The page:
When the effectiveness of a form of treatment for a certain disease is to be evaluated, there is really no other way of doing this than by comparing the results achieved with this treatment in the cases in one group with the course of the disease in another group in which the treatment in question has not been used. Before the evidence from such a comparison can be considered conclusive, however, it is essential that the two groups be homogeneous in all other respects except the factor under examination—or at least as nearly alike as it is possible to achieve with biologic material—and also that the number of individuals available for study should be sufficiently large and approximately the same in the two groups. In order to be able to eliminate discrepancies in the two groups to be compared, it is necessary for the examiner to have a thorough knowledge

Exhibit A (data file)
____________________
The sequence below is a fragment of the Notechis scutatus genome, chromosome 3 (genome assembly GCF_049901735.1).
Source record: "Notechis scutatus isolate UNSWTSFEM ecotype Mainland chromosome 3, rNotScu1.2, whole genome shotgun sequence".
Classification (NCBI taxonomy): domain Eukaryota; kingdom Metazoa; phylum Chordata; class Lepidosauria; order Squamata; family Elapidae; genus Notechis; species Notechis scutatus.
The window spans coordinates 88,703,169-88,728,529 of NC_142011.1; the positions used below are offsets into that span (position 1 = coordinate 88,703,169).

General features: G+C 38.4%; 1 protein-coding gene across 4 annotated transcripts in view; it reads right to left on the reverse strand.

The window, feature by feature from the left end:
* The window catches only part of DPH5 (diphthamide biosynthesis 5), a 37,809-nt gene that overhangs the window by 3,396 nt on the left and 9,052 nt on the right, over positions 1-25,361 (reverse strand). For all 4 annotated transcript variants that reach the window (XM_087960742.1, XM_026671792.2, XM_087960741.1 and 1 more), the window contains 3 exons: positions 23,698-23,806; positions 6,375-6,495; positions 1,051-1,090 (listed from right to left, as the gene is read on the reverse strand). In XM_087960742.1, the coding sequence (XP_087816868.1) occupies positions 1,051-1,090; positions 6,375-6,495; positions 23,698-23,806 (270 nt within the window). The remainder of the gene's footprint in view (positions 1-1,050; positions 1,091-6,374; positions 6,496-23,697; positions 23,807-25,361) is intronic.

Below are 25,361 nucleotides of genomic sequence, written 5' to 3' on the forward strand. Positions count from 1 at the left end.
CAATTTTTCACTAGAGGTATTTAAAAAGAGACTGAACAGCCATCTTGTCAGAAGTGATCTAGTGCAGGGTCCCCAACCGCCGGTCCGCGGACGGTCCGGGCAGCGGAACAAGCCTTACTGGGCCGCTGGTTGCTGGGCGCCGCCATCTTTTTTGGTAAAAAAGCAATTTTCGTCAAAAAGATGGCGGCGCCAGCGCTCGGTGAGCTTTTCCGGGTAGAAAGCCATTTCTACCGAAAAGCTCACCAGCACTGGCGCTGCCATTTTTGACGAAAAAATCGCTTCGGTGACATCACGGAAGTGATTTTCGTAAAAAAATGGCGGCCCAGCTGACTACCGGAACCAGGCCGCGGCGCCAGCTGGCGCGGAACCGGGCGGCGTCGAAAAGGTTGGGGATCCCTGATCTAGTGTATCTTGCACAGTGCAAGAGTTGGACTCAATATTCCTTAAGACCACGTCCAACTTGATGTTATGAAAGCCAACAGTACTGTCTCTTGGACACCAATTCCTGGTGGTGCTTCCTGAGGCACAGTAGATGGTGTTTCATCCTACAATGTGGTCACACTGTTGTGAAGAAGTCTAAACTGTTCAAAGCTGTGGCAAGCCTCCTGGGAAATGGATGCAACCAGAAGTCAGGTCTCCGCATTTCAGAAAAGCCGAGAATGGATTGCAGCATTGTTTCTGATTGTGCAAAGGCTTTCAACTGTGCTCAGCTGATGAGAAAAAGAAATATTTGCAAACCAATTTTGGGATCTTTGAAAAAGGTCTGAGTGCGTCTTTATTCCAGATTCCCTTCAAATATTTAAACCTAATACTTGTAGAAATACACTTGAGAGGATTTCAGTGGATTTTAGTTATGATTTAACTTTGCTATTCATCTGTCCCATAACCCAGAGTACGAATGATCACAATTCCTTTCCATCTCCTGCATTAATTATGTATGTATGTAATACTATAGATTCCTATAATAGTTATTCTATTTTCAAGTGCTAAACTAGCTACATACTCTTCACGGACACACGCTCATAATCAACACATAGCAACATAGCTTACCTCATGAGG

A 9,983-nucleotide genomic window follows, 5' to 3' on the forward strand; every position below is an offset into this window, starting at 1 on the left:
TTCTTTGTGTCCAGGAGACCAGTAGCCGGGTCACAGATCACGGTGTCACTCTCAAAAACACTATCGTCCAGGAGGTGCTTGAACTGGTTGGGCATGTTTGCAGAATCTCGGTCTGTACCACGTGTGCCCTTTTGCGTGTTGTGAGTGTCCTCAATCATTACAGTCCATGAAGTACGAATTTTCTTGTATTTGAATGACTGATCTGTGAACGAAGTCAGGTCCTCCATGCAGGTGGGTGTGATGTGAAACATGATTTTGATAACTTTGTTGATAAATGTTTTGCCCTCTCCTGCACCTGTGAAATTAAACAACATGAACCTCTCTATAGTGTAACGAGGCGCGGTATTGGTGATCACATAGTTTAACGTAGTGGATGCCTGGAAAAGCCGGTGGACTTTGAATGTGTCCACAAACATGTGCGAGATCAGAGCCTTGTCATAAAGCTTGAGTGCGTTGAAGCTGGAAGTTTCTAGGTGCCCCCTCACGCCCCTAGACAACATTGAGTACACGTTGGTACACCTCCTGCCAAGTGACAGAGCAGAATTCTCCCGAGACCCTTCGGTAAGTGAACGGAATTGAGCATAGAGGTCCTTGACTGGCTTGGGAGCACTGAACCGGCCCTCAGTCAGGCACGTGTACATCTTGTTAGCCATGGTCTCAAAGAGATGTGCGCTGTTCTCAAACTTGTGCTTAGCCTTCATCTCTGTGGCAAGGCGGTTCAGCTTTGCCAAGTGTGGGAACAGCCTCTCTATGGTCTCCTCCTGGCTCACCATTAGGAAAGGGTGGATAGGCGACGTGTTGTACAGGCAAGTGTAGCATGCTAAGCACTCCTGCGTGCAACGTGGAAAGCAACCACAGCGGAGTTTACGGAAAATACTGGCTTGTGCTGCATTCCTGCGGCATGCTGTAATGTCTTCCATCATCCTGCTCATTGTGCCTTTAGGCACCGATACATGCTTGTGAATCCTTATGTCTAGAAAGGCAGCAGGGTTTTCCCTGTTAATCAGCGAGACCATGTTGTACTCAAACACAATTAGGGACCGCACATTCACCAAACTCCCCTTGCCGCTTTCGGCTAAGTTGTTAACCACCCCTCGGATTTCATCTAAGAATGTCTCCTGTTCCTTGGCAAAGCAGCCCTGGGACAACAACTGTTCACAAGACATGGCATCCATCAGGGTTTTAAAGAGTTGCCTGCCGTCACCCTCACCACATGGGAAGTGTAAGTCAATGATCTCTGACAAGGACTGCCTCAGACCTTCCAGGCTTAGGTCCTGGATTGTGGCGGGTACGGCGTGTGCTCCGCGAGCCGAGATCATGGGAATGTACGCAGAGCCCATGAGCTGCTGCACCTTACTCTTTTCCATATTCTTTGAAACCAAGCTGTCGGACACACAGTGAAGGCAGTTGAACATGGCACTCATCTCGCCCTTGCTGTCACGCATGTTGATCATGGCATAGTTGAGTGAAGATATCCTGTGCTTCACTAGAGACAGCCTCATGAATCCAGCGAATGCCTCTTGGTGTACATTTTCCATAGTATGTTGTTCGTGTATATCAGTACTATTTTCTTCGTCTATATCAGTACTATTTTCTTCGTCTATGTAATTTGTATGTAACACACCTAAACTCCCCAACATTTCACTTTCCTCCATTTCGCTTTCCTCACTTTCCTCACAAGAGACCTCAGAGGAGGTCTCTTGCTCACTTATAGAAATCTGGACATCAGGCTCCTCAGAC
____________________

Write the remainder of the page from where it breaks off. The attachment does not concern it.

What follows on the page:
WALLGREN A. EVALUATION OF THE EFFECTIVENESS OF THERAPEUTIC MEASURES AGAINST PRIMARY TUBERCULOSIS: CONSIDERATION OF SOME LEADING PRINCIPLES. Am J Dis Child. 1945;70(5):263–266. doi:10.1001/archpedi.1945.02020230003001
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